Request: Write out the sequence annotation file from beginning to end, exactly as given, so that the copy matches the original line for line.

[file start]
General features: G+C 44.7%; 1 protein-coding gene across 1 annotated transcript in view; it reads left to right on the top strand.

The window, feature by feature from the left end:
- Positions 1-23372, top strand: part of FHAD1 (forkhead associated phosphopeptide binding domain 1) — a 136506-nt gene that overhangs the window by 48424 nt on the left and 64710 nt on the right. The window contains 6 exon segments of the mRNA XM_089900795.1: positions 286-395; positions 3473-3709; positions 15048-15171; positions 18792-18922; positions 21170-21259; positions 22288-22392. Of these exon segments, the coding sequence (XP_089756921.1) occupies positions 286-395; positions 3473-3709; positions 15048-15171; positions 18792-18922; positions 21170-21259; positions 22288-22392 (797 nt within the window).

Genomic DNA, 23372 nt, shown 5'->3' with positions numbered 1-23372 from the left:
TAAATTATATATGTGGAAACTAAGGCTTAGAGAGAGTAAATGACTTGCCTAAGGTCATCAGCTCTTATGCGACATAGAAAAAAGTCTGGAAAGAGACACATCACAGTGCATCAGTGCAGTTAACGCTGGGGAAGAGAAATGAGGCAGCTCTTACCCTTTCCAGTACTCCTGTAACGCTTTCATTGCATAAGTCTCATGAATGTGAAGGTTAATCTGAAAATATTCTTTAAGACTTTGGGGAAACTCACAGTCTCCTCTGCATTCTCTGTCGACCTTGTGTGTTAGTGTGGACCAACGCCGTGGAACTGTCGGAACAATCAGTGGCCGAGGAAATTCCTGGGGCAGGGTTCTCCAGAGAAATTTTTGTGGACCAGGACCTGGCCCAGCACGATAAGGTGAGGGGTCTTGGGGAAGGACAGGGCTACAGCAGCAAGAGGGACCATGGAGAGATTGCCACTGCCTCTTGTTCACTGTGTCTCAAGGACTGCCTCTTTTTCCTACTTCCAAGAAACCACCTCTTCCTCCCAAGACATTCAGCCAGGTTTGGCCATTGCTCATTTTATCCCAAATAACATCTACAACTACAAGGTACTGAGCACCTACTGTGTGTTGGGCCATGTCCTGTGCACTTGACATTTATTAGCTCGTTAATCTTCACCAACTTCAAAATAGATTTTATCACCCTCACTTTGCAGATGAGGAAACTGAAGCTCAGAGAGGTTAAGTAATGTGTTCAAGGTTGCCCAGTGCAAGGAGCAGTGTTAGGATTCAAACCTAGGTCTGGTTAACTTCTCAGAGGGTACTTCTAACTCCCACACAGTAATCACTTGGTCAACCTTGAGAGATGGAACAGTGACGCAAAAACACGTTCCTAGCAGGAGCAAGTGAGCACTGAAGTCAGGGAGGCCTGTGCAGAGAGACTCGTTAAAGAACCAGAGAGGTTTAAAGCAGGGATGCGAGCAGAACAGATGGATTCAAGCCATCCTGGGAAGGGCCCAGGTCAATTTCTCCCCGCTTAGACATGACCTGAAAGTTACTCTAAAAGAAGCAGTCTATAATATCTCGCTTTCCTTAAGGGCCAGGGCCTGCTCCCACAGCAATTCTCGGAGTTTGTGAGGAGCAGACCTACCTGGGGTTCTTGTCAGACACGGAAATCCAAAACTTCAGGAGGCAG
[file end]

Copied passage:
General features: G+C 44.7%; 1 protein-coding gene across 1 annotated transcript in view; it reads left to right on the top strand.

The window, feature by feature from the left end:
- Positions 1-23372, top strand: part of FHAD1 (forkhead associated phosphopeptide binding domain 1) — a 136506-nt gene that overhangs the window by 48424 nt on the left and 64710 nt on the right. The window contains 6 exon segments of the mRNA XM_089900795.1: positions 286-395; positions 3473-3709; positions 15048-15171; positions 18792-18922; positions 21170-21259; positions 22288-22392. Of these exon segments, the coding sequence (XP_089756921.1) occupies positions 286-395; positions 3473-3709; positions 15048-15171; positions 18792-18922; positions 21170-21259; positions 22288-22392 (797 nt within the window).

Genomic DNA, 23372 nt, shown 5'->3' with positions numbered 1-23372 from the left:
TAAATTATATATGTGGAAACTAAGGCTTAGAGAGAGTAAATGACTTGCCTAAGGTCATCAGCTCTTATGCGACATAGAAAAAAGTCTGGAAAGAGACACATCACAGTGCATCAGTGCAGTTAACGCTGGGGAAGAGAAATGAGGCAGCTCTTACCCTTTCCAGTACTCCTGTAACGCTTTCATTGCATAAGTCTCATGAATGTGAAGGTTAATCTGAAAATATTCTTTAAGACTTTGGGGAAACTCACAGTCTCCTCTGCATTCTCTGTCGACCTTGTGTGTTAGTGTGGACCAACGCCGTGGAACTGTCGGAACAATCAGTGGCCGAGGAAATTCCTGGGGCAGGGTTCTCCAGAGAAATTTTTGTGGACCAGGACCTGGCCCAGCACGATAAGGTGAGGGGTCTTGGGGAAGGACAGGGCTACAGCAGCAAGAGGGACCATGGAGAGATTGCCACTGCCTCTTGTTCACTGTGTCTCAAGGACTGCCTCTTTTTCCTACTTCCAAGAAACCACCTCTTCCTCCCAAGACATTCAGCCAGGTTTGGCCATTGCTCATTTTATCCCAAATAACATCTACAACTACAAGGTACTGAGCACCTACTGTGTGTTGGGCCATGTCCTGTGCACTTGACATTTATTAGCTCGTTAATCTTCACCAACTTCAAAATAGATTTTATCACCCTCACTTTGCAGATGAGGAAACTGAAGCTCAGAGAGGTTAAGTAATGTGTTCAAGGTTGCCCAGTGCAAGGAGCAGTGTTAGGATTCAAACCTAGGTCTGGTTAACTTCTCAGAGGGTACTTCTAACTCCCACACAGTAATCACTTGGTCAACCTTGAGAGATGGAACAGTGACGCAAAAACACGTTCCTAGCAGGAGCAAGTGAGCACTGAAGTCAGGGAGGCCTGTGCAGAGAGACTCGTTAAAGAACCAGAGAGGTTTAAAGCAGGGATGCGAGCAGAACAGATGGATTCAAGCCATCCTGGGAAGGGCCCAGGTCAATTTCTCCCCGCTTAGACATGACCTGAAAGTTACTCTAAAAGAAGCAGTCTATAATATCTCGCTTTCCTTAAGGGCCAGGGCCTGCTCCCACAGCAATTCTCGGAGTTTGTGAGGAGCAGACCTACCTGGGGTTCTTGTCAGACACGGAAATCCAAAACTTCAGGAGGCAG